This week's parsha
The Inner Woman of Beautiful Form
One of the most puzzling commandments in the Torah is the commandment regarding the “woman of beautiful form,” which opens this week's Torah portion. The Torah states that when an Israelite goes to war and captures a beautiful gentile woman, and he desires her, he may marry her providing that he follows the conditions stipulated by the Torah.
When you go out to war against your enemies, and the L‑rd, your G‑d, will deliver him into your hands, and you take his captives. And you see among the captives a beautiful woman and you desire her, you may take [her] for yourself as a wife. You shall bring her into your home, and she shall shave her head and let her nails grow. And she shall remove the garment of her captivity from upon herself, and stay in your house, and weep for her father and her mother for a full month. After that, you may be intimate with her and possess her, and she will be a wife for you. And it will be, if you do not desire her, then you shall send her away wherever she wishes, but you shall not sell her for money. You shall not keep her as a servant, because you have afflicted her.
This law seems strange. Isn't the purpose of the Torah to lead us toward greater moral heights, to elevate us to a life of spirituality and holiness? Yet, this commandment seems to give permission for man to follow his most animalistic instincts?
The conventional answer is that the Torah understands the nature of man and is “speaking to his evil inclination.” In other words, the Torah recognizes that the person's evil inclination is so powerful that if it would prohibit all possibility of marrying this woman, the person would disregard the prohibition, ignore all morality and exploit the vulnerable woman. Instead the Torah prefers to give a “road map” to a kosher marriage, thus ensuring that the captive woman be given the protections of marriage.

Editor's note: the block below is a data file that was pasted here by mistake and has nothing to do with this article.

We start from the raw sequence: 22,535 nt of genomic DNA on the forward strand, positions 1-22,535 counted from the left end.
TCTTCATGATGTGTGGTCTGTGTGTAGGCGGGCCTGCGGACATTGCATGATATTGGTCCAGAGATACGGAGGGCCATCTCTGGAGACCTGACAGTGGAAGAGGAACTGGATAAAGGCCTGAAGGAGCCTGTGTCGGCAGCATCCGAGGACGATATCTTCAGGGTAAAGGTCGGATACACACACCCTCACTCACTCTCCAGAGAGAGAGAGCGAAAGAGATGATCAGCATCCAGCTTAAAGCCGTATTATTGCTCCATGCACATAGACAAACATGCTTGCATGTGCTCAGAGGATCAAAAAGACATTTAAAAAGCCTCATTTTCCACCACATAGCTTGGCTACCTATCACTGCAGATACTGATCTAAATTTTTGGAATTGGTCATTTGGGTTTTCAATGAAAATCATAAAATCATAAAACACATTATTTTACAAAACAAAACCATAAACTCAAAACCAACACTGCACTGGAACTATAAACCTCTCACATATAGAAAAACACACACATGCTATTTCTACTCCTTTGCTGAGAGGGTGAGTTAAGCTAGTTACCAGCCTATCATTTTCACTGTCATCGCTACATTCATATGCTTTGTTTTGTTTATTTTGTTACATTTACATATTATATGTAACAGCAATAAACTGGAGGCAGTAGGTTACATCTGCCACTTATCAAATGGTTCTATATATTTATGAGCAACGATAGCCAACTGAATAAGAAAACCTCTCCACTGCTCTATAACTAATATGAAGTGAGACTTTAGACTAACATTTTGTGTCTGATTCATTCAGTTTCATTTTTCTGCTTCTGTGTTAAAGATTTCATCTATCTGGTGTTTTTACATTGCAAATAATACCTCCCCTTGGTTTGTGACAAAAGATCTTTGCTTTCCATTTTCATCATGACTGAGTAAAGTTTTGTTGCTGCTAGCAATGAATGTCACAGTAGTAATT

There are, however, mystical explanations that interpret this law, not as a concession to human weakness, but as a deep lesson into the nature of a Jew’s spiritual journey on this earth.
The Kabbalists read these verses as an analogy. What if the “woman of beautiful form” who is in captivity is a metaphor for the soul? What if this commandment is a lesson in appreciating the pain of the soul, which is often trapped and unable to express itself while in the confines of the body? What if this commandment is teaching how to set the captive free?
Then the verses would read as follows:
When you go out to war against your enemies: When we enter this world, we must know that the journey we are embarking on is not a spiritual cruise, but rather a spiritual battlefield. Every step of the way we will be challenged by our evil inclination, the enemy of spirituality.
the Lord, your God, will deliver him into your hands: Although at times it seems that the evil inclination is exceedingly powerful, nevertheless, G‑d gives us the strength to be victorious over the evil inclination.
you take his captives, and you see among the captives a beautiful woman: The beautiful woman is the soul, which was taken captive by the evil inclination. When the evil inclination entices us to do something wrong, we invest the energy of the soul into the negative act, which in turn places the soul in captivity in the hands of the evil inclination.
and you desire her: The key to releasing the soul from spiritual captivity is desire. We need to awaken a passion and desire to connect to and bond with our own soul. The desire, which was previously directed toward earthly pleasures is now directed toward the inner soul.
you may take [her] for yourself as a wife . . . You shall bring her into your home: The soul will then enter the home, i.e., the soul will now be able to express herself in the body and in our life.
After that, you may be intimate with her and possess her, and she will be a wife for you: Once the soul is freed from captivity, you may be intimate with her; you may enjoy the great spiritual pleasure of bonding with the soul.
And so, according to the mystics, this puzzling commandment is a lesson in being sensitive to the pain of the beautiful soul which is in captivity within the body. Only we have the power to release her from captivity and allow her to express herself. Only we have the power to set her free.